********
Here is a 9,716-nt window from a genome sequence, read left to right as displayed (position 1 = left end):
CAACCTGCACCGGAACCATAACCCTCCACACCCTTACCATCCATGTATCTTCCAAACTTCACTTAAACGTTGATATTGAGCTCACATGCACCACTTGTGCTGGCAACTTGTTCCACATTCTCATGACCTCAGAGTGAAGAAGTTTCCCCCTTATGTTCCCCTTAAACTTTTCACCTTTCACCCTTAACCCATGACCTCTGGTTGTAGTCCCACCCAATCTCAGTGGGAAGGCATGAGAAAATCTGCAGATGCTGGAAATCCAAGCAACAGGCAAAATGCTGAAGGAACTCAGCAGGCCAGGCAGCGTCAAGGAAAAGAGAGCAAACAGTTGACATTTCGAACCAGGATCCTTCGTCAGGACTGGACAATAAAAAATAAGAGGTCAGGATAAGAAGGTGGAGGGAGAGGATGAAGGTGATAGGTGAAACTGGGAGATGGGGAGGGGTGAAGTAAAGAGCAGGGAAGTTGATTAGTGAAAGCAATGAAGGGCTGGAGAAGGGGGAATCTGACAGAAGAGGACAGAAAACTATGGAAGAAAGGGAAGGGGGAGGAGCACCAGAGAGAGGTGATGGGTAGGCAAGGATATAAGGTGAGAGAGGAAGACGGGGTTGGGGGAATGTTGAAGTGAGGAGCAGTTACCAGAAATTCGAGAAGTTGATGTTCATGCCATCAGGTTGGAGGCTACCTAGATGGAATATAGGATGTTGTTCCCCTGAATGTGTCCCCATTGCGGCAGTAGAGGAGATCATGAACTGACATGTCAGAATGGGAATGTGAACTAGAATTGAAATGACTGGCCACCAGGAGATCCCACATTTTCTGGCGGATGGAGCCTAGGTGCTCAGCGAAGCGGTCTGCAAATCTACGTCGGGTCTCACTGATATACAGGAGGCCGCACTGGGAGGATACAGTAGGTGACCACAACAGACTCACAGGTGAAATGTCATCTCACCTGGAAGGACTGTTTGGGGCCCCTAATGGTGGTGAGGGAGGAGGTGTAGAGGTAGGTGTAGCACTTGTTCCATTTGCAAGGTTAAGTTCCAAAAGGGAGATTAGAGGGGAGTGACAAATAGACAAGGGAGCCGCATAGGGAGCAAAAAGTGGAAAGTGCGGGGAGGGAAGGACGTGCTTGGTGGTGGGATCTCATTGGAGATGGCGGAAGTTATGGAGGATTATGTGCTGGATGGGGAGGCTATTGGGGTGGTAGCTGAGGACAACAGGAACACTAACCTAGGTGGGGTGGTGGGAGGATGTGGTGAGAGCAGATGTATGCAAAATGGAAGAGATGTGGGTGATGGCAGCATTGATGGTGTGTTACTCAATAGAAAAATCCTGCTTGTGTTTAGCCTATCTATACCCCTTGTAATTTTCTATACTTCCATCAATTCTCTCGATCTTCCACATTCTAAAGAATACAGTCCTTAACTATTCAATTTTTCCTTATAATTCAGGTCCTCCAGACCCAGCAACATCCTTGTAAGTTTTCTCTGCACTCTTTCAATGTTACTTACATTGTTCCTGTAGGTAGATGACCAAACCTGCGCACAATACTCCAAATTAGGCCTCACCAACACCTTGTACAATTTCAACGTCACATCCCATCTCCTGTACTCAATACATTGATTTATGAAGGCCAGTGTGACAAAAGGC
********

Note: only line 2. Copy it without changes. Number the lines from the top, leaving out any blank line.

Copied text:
CAACCTGCACCGGAACCATAACCCTCCACACCCTTACCATCCATGTATCTTCCAAACTTCACTTAAACGTTGATATTGAGCTCACATGCACCACTTGTGCTGGCAACTTGTTCCACATTCTCATGACCTCAGAGTGAAGAAGTTTCCCCCTTATGTTCCCCTTAAACTTTTCACCTTTCACCCTTAACCCATGACCTCTGGTTGTAGTCCCACCCAATCTCAGTGGGAAGGCATGAGAAAATCTGCAGATGCTGGAAATCCAAGCAACAGGCAAAATGCTGAAGGAACTCAGCAGGCCAGGCAGCGTCAAGGAAAAGAGAGCAAACAGTTGACATTTCGAACCAGGATCCTTCGTCAGGACTGGACAATAAAAAATAAGAGGTCAGGATAAGAAGGTGGAGGGAGAGGATGAAGGTGATAGGTGAAACTGGGAGATGGGGAGGGGTGAAGTAAAGAGCAGGGAAGTTGATTAGTGAAAGCAATGAAGGGCTGGAGAAGGGGGAATCTGACAGAAGAGGACAGAAAACTATGGAAGAAAGGGAAGGGGGAGGAGCACCAGAGAGAGGTGATGGGTAGGCAAGGATATAAGGTGAGAGAGGAAGACGGGGTTGGGGGAATGTTGAAGTGAGGAGCAGTTACCAGAAATTCGAGAAGTTGATGTTCATGCCATCAGGTTGGAGGCTACCTAGATGGAATATAGGATGTTGTTCCCCTGAATGTGTCCCCATTGCGGCAGTAGAGGAGATCATGAACTGACATGTCAGAATGGGAATGTGAACTAGAATTGAAATGACTGGCCACCAGGAGATCCCACATTTTCTGGCGGATGGAGCCTAGGTGCTCAGCGAAGCGGTCTGCAAATCTACGTCGGGTCTCACTGATATACAGGAGGCCGCACTGGGAGGATACAGTAGGTGACCACAACAGACTCACAGGTGAAATGTCATCTCACCTGGAAGGACTGTTTGGGGCCCCTAATGGTGGTGAGGGAGGAGGTGTAGAGGTAGGTGTAGCACTTGTTCCATTTGCAAGGTTAAGTTCCAAAAGGGAGATTAGAGGGGAGTGACAAATAGACAAGGGAGCCGCATAGGGAGCAAAAAGTGGAAAGTGCGGGGAGGGAAGGACGTGCTTGGTGGTGGGATCTCATTGGAGATGGCGGAAGTTATGGAGGATTATGTGCTGGATGGGGAGGCTATTGGGGTGGTAGCTGAGGACAACAGGAACACTAACCTAGGTGGGGTGGTGGGAGGATGTGGTGAGAGCAGATGTATGCAAAATGGAAGAGATGTGGGTGATGGCAGCATTGATGGTGTGTTACTCAATAGAAAAATCCTGCTTGTGTTTAGCCTATCTATACCCCTTGTAATTTTCTATACTTCCATCAATTCTCTCGATCTTCCACATTCTAAAGAATACAGTCCTTAACTATTCAATTTTTCCTTATAATTCAGGTCCTCCAGACCCAGCAACATCCTTGTAAGTTTTCTCTGCACTCTTTCAATGTTACTTACATTGTTCCTGTAGGTAGATGACCAAACCTGCGCACAATACTCCAAATTAGGCCTCACCAACACCTTGTACAATTTCAACGTCACATCCCATCTCCTGTACTCAATACATTGATTTATGAAGGCCAGTGTGACAAAAGGC